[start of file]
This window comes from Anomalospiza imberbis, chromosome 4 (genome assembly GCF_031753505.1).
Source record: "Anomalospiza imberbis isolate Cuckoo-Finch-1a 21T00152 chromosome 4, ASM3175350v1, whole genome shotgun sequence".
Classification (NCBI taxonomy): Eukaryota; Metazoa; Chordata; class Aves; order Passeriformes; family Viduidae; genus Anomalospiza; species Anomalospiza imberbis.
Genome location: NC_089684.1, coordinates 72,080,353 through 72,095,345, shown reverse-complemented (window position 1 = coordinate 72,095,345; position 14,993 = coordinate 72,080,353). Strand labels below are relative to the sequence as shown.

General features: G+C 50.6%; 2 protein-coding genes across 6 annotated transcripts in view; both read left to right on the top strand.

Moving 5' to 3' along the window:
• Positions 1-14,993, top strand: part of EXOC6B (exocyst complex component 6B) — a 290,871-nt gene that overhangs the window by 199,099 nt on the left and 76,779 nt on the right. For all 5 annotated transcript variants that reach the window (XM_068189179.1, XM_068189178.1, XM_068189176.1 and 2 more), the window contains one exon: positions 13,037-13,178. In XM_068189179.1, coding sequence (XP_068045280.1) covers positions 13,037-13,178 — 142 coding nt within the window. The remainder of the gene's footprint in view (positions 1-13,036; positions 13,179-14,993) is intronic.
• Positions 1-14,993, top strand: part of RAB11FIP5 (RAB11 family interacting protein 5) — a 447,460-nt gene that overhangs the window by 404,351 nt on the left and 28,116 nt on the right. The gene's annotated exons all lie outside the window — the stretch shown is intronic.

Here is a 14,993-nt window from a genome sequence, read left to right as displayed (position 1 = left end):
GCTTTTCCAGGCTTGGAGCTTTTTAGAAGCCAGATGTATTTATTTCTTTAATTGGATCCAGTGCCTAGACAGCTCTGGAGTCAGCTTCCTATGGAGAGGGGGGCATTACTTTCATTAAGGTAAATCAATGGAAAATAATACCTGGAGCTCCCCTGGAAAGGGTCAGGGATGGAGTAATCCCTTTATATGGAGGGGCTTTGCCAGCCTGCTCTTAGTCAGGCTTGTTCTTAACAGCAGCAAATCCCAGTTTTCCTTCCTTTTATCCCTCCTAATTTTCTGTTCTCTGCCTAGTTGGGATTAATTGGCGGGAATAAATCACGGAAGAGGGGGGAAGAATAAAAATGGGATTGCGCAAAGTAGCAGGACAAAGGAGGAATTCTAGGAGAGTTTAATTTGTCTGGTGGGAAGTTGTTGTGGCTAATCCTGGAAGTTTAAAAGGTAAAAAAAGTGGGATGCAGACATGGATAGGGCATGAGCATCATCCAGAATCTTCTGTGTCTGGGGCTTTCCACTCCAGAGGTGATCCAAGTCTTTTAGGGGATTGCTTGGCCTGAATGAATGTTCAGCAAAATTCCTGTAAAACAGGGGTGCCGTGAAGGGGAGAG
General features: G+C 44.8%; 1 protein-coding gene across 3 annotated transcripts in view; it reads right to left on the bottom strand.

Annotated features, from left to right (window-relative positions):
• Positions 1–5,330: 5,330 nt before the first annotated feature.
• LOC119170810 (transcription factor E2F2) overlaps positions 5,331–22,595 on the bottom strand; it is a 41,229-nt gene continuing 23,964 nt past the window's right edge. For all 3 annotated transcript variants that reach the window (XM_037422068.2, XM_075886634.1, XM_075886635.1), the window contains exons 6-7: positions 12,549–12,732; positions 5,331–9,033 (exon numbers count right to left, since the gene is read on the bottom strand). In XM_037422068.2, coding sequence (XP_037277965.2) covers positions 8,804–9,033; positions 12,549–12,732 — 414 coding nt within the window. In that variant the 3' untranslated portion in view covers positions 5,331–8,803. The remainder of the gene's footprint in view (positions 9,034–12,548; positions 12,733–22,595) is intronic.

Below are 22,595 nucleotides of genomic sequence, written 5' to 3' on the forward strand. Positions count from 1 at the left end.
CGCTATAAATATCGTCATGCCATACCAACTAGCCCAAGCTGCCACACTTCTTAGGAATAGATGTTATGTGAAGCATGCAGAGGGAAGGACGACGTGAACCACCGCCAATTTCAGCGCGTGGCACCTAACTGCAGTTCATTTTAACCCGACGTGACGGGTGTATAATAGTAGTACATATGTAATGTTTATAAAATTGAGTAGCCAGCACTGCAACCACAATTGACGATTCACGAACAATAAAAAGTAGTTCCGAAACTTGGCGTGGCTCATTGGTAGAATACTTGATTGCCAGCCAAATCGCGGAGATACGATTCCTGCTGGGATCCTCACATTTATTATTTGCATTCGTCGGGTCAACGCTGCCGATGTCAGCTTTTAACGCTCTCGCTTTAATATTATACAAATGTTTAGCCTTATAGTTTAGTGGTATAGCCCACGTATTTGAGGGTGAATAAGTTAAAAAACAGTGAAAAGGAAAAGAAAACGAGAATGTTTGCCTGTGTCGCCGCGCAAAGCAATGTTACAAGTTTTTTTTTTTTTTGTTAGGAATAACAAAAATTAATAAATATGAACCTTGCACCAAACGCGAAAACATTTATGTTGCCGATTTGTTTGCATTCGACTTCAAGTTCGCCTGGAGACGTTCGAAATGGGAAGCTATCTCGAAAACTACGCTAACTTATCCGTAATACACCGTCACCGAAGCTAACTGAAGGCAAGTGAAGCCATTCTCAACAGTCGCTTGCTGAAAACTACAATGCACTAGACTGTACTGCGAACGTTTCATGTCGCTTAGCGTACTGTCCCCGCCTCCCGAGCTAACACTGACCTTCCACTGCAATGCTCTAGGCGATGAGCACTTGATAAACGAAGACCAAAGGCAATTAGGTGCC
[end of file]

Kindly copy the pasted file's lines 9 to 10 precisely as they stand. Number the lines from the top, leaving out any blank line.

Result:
Here is a 14,993-nt window from a genome sequence, read left to right as displayed (position 1 = left end):
GCTTTTCCAGGCTTGGAGCTTTTTAGAAGCCAGATGTATTTATTTCTTTAATTGGATCCAGTGCCTAGACAGCTCTGGAGTCAGCTTCCTATGGAGAGGGGGGCATTACTTTCATTAAGGTAAATCAATGGAAAATAATACCTGGAGCTCCCCTGGAAAGGGTCAGGGATGGAGTAATCCCTTTATATGGAGGGGCTTTGCCAGCCTGCTCTTAGTCAGGCTTGTTCTTAACAGCAGCAAATCCCAGTTTTCCTTCCTTTTATCCCTCCTAATTTTCTGTTCTCTGCCTAGTTGGGATTAATTGGCGGGAATAAATCACGGAAGAGGGGGGAAGAATAAAAATGGGATTGCGCAAAGTAGCAGGACAAAGGAGGAATTCTAGGAGAGTTTAATTTGTCTGGTGGGAAGTTGTTGTGGCTAATCCTGGAAGTTTAAAAGGTAAAAAAAGTGGGATGCAGACATGGATAGGGCATGAGCATCATCCAGAATCTTCTGTGTCTGGGGCTTTCCACTCCAGAGGTGATCCAAGTCTTTTAGGGGATTGCTTGGCCTGAATGAATGTTCAGCAAAATTCCTGTAAAACAGGGGTGCCGTGAAGGGGAGAG